payments made in virtual currency on behalf of merchants that accept virtual
currency from their customers?
A-15: Yes, if certain requirements are met. In general, a third party that contracts with
a substantial number of unrelated merchants to settle payments between the merchants
and their customers is a third party settlement organization (TPSO). A TPSO is
required to report payments made to a merchant on a Form 1099-K, Payment Card and
Third Party Network Transactions, if, for the calendar year, both (1) the number of
transactions settled for the merchant exceeds 200, and (2) the gross amount of
payments made to the merchant exceeds $20,000. When completing Boxes 1, 3, and
5a-1 on the Form 1099-K, transactions where the TPSO settles payments made with
virtual currency are aggregated with transactions where the TPSO settles payments
made with real currency to determine the total amounts to be reported in those boxes.
When determining whether the transactions are reportable, the value of the virtual
currency is the fair market value of the virtual currency in U.S. dollars on the date of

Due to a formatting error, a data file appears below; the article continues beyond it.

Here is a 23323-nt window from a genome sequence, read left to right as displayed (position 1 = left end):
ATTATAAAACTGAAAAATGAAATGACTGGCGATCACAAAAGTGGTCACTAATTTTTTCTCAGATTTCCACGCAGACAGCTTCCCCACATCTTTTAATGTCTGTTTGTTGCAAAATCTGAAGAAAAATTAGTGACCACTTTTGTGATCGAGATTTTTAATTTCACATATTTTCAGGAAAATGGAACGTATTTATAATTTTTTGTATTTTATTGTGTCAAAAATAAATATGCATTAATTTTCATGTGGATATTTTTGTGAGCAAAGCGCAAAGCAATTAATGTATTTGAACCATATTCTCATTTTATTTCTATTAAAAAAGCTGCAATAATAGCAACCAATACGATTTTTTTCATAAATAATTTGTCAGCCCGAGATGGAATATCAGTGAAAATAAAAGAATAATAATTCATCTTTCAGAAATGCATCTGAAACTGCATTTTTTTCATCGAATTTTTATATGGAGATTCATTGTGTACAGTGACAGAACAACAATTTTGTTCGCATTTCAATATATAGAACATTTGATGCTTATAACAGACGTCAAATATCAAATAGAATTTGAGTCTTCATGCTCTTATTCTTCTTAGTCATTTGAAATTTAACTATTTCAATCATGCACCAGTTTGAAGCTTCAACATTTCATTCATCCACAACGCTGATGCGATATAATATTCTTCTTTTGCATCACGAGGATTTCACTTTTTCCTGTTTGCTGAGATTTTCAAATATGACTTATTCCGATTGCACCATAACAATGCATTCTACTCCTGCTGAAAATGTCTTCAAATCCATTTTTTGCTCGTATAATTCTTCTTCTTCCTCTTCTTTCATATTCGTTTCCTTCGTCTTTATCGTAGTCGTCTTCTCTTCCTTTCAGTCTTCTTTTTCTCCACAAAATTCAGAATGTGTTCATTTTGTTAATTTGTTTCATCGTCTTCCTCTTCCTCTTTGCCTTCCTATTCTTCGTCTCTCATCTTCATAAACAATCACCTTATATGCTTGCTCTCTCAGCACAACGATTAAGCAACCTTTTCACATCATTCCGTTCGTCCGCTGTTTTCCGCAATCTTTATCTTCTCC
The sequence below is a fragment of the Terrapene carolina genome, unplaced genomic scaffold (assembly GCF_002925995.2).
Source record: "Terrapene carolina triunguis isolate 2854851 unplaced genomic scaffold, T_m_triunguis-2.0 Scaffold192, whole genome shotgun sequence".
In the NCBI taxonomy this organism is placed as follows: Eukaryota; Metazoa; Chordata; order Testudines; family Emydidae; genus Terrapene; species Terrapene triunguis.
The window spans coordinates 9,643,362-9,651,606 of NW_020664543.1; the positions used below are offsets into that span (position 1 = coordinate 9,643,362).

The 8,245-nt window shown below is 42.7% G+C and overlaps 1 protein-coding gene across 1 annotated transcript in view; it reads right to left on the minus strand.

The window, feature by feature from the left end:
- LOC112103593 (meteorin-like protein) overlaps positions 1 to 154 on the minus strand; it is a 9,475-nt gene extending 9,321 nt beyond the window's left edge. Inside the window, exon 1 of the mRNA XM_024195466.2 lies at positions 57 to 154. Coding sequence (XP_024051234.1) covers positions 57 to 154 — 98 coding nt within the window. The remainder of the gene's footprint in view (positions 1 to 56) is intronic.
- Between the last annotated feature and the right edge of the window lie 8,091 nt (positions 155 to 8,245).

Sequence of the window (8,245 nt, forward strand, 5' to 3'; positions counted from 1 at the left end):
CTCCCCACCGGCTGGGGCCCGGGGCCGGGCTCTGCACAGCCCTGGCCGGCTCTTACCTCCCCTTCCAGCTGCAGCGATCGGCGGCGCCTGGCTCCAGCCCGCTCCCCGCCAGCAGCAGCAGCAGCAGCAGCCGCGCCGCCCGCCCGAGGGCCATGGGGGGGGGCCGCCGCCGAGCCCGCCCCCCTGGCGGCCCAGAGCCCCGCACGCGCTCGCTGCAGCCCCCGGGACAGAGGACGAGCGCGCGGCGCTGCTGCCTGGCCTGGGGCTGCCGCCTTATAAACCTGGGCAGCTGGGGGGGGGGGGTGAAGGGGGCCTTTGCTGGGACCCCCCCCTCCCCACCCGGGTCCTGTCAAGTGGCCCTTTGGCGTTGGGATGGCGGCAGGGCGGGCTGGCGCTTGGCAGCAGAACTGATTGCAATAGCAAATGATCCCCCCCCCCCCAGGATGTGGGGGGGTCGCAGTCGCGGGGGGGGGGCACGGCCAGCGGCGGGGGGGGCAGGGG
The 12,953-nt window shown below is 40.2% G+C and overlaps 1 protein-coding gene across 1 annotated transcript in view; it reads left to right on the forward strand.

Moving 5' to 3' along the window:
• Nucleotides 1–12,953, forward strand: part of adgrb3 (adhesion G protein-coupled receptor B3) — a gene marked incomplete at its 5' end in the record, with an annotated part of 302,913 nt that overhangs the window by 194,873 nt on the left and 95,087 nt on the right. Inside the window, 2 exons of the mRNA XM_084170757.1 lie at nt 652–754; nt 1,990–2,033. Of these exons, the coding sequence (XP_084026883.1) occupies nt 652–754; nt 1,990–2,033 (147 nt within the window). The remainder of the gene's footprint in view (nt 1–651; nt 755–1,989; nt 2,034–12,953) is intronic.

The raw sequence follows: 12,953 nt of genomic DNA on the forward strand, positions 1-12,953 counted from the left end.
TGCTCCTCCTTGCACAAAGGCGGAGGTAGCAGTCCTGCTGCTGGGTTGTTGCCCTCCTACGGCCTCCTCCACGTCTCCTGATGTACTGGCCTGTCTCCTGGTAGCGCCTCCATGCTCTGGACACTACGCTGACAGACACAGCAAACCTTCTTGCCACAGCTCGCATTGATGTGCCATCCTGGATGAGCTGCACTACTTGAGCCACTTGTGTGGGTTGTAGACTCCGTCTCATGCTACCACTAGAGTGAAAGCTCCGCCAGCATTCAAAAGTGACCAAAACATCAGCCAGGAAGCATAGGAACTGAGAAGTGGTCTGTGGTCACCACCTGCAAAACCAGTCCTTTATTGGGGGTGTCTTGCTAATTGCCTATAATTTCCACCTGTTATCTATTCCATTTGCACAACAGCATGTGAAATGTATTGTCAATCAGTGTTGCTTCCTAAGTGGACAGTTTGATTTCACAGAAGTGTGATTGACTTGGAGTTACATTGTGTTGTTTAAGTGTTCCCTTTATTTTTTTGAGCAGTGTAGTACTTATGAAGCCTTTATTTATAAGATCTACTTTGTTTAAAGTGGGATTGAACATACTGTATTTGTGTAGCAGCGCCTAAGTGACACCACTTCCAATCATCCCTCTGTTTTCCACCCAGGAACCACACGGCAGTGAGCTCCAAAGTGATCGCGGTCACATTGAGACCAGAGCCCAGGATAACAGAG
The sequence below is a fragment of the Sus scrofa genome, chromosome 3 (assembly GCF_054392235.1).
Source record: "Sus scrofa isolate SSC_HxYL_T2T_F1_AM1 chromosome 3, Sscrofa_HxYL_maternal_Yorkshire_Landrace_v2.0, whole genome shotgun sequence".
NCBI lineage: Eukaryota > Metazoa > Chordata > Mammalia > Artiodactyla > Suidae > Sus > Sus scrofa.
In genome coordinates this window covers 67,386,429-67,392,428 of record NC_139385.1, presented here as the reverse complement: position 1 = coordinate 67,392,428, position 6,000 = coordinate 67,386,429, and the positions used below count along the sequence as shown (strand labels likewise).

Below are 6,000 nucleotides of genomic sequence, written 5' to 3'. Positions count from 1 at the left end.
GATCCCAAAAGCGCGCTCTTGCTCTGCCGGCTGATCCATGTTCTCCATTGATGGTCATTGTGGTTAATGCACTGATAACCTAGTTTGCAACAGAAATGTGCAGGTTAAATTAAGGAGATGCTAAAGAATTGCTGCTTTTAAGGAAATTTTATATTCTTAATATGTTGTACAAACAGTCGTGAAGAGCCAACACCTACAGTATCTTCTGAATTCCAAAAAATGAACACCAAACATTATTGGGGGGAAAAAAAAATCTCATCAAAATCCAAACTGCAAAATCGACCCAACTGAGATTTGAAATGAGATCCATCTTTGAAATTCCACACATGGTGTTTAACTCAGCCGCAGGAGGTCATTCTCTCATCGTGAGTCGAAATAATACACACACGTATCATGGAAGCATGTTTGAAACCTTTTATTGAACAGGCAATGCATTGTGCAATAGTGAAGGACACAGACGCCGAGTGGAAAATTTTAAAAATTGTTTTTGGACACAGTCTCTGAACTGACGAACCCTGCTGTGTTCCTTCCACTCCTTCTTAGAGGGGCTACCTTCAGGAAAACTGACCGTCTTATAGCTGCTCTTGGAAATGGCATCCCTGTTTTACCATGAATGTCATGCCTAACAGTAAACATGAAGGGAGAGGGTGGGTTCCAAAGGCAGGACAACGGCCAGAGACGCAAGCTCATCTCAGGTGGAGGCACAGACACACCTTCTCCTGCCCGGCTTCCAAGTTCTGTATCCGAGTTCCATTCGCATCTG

Oh, @Al_Kafir if only it were so!

Q-6: Does a taxpayer have gain or loss upon an exchange of virtual currency for
other property?
A-6: Yes. If the fair market value of property received in exchange for virtual currency
exceeds the taxpayer’s adjusted basis of the virtual currency, the taxpayer has taxable
gain. The taxpayer has a loss if the fair market value of the property received is less
than the adjusted basis of the virtual currency. See Publication 544, Sales and Other
Dispositions of Assets, for information about the tax treatment of sales and exchanges,
such as whether a loss is deductible.

OK, I see that you have to pay tax and vat on goods/services paid for in crypto-currencies…I’m not sure how this relates to KYC applying in a crypto to crypto exchange - no goods or services or property are involved.
What am I missing here?
Sorry, I should have asked can you tell me where it states you need to abide by KYC for purely crypto to crypto?

You might think this, but the tax man doesn’t! A capital gain becomes taxable at the point of conversion to anything so if you hold Safecoin and when you convert it to Bitcoin (or fluffy tigers), any gain is calculate then based on an assessment of the fiat value, no need to convert to fiat at all.

Mean old tax people!